Both the U.S. and Canada finished in the same time to the tenth:

It was close and they were side-by-side the whole way. We couldn’t tell who won. The photo finish showed Wilhelmina was just a stride ahead.

Furtsch Ojeda was Olympic teammates with the legendary Babe Didrikson Zaharias, who won the 80m hurdles and javelin and took silver in the high jump in Los Angeles. Furtsch Ojeda has one IMDB credit, doing an interview for the ESPN SportsCentury episode on Zaharias in 2000.

“[Zaharias] was always bragging about herself, saying things like, ‘I am the greatest,'” she told garycohenrunning.com. “She didn’t interact with me personally though she was friends with Mary Carew. She was the star and got all of the publicity.”

Catching up with Bruce Jenner

Canada names Olympic Opening Ceremony flag bearers

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Figure skaters Tessa Virtue and Scott Moir are Canada’s flag bearers for the PyeongChang Olympic Opening Ceremony on Feb. 9.

It’s the first time Canada will have multiple flag bearers at an Opening Ceremony.

Virtue and Moir won ice dance gold at the 2010 Vancouver Winter Games and silver in Sochi in 2014.

After a two-year break, they went undefeated last season and won their third world championship.

They lost for the first time in their comeback at last month’s Grand Prix Final to French Gabriella Papadakis and Guillaume Cizeron.

Canada finished in the top three in the total medal standings at the last three Winter Olympics, including topping the gold-medal standings at the 2010 Vancouver Games with a record 14.

Recent Canadian Winter Olympic flag bearers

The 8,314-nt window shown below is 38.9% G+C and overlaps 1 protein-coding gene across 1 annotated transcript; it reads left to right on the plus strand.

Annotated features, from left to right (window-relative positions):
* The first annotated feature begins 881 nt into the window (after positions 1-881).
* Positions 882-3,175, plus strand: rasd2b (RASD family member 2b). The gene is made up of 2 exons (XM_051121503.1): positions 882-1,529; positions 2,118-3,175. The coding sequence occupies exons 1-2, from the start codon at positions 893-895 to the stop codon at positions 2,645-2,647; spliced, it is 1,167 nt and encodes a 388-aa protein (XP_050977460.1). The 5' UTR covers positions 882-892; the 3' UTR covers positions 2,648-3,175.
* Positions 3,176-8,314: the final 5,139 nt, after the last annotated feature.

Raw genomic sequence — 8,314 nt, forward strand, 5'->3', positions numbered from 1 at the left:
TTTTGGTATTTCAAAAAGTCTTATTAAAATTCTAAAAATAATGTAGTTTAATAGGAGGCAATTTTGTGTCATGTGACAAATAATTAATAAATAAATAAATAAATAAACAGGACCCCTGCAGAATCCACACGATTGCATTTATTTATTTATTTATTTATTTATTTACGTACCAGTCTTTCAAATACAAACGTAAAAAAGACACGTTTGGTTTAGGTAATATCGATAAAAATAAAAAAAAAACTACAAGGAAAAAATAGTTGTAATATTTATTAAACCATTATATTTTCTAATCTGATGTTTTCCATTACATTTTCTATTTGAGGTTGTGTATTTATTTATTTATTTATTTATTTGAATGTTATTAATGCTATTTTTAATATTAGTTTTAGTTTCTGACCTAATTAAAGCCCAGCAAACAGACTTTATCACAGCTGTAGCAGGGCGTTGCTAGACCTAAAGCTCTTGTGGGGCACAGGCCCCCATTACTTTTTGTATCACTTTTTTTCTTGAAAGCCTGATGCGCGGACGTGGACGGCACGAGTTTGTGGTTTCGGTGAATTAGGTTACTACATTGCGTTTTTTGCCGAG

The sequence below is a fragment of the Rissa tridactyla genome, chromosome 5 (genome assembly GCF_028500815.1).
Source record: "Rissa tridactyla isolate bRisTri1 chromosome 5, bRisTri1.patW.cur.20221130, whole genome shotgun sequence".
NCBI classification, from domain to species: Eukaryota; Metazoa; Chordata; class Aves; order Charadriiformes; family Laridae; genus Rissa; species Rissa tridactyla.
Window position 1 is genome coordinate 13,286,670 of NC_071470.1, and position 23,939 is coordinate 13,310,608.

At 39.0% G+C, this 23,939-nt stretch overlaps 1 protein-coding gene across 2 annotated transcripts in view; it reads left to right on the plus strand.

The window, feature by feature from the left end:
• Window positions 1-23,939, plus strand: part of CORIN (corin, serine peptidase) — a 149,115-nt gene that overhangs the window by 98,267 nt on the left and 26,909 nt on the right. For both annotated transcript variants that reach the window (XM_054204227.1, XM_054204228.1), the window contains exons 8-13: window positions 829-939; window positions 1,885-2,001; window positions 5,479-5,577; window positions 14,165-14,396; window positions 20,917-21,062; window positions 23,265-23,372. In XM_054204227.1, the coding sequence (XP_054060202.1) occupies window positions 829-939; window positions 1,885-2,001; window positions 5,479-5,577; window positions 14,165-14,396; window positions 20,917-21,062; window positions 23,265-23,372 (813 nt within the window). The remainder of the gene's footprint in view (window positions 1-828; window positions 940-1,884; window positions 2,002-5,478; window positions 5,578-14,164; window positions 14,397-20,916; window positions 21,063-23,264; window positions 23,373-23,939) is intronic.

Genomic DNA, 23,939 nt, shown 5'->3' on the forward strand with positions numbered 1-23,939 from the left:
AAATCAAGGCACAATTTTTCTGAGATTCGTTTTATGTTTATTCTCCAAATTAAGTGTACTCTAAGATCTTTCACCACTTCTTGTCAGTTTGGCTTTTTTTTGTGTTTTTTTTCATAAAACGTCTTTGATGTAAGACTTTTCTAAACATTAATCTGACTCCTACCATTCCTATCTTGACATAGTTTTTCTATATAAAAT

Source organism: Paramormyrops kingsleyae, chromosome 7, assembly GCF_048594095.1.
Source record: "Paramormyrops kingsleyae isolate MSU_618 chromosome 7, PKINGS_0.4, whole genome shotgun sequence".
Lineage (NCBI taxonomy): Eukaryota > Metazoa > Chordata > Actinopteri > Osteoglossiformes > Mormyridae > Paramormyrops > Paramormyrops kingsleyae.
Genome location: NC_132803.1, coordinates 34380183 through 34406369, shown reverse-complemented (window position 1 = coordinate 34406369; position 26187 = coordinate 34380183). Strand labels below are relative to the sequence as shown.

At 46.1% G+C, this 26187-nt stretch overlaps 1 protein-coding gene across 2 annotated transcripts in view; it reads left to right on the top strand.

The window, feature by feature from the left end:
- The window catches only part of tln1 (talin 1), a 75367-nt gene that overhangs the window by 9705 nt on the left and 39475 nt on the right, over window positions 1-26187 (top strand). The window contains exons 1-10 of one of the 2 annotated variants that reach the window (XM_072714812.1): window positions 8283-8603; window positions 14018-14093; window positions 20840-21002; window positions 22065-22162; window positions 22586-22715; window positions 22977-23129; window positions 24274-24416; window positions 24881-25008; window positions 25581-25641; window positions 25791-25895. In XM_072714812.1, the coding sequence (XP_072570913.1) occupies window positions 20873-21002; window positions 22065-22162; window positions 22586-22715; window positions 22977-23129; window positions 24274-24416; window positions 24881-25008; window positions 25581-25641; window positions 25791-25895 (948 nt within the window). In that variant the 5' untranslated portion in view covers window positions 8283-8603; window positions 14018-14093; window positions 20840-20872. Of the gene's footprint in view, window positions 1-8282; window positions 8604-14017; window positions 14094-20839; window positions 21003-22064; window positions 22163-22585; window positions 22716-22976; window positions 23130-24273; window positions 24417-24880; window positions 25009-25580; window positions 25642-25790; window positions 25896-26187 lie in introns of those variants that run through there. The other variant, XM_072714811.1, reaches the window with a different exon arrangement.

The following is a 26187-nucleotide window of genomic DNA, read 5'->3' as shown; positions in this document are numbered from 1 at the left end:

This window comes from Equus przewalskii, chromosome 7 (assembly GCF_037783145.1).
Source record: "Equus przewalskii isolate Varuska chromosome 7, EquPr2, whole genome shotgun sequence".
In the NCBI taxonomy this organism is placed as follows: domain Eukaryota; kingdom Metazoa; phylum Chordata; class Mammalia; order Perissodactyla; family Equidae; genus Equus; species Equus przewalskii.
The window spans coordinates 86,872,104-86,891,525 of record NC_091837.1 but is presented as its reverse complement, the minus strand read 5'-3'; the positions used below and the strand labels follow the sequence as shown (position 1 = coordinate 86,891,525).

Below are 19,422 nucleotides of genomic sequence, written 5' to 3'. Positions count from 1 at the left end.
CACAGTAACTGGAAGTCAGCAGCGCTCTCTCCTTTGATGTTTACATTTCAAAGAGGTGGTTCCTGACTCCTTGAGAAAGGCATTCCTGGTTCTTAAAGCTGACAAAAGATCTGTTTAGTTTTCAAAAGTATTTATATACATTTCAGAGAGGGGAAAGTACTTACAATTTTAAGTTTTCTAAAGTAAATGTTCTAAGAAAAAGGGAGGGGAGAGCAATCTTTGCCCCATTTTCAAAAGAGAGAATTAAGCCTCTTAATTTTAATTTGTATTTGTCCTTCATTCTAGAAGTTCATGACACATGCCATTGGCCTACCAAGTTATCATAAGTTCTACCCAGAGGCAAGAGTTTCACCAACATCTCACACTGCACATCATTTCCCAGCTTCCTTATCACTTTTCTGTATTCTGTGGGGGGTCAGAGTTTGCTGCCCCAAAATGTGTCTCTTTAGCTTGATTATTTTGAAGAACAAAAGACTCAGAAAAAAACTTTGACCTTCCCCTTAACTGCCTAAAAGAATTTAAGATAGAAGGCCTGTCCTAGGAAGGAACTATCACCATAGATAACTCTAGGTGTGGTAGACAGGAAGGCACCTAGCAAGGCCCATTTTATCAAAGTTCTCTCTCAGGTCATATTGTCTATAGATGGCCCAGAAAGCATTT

2014 Opening: Hayley Wickenheiser, Hockey
2014 Closing: Kaillie Humphries and Heather Moyse, Bobsled
2010 Opening: Clara Hughes, Speed Skating
2010 Closing: Joannie Rochette, Figure Skating
2006 Opening: Danielle Goyette, Hockey
2006 Closing: Cindy Klassen, Speed Skating
2002 Opening: Catriona Le May Doan, Speed Skating
2002 Closing: Jamie Sale and David Pelletier, Figure Skating

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MORE: Canada’s Olympic figure skating team roster

Dale Earnhardt Jr. to cover Super Bowl LII, Olympics for NBC

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Dale Earnhardt Jr. will cover Super Bowl LII and the PyeongChang Olympics as a contributor for NBC.

Earnhardt will spend the first weekend in February covering the outdoor activities in Minneapolis for the Super Bowl Pre-Game Show (NBC, Feb. 4).

Then he will travel to South Korea for the Winter Games.

From NBC Sports PR:

“Earnhardt will travel to PyeongChang, where he will explore the culture, people, and traditions in South Korea, and experience Olympic competitions first hand. Earnhardt will visit the speed skating venue at Gangneung Ice Arena, and through the lens of a racer will view the speed, close contact, and tight turns on the short track speed skating oval, which so closely mirror Earnhardt’s racing days and nights at Bristol Motor Speedway.

Following a recent invite on social media from his new friends on the U.S. bobsled team, including U.S. bobsled team pilot Nick Cunningham, Earnhardt will also travel to Alpensia Sliding Center, where he will test the true speed of the bobsled track and live out his post-retirement dream of riding in an Olympic bobsled.”

Earnhardt, 43, retired last year after 19 NASCAR seasons, which included Daytona 500 wins in 2004 and 2014.

He is now a NASCAR on NBC analyst.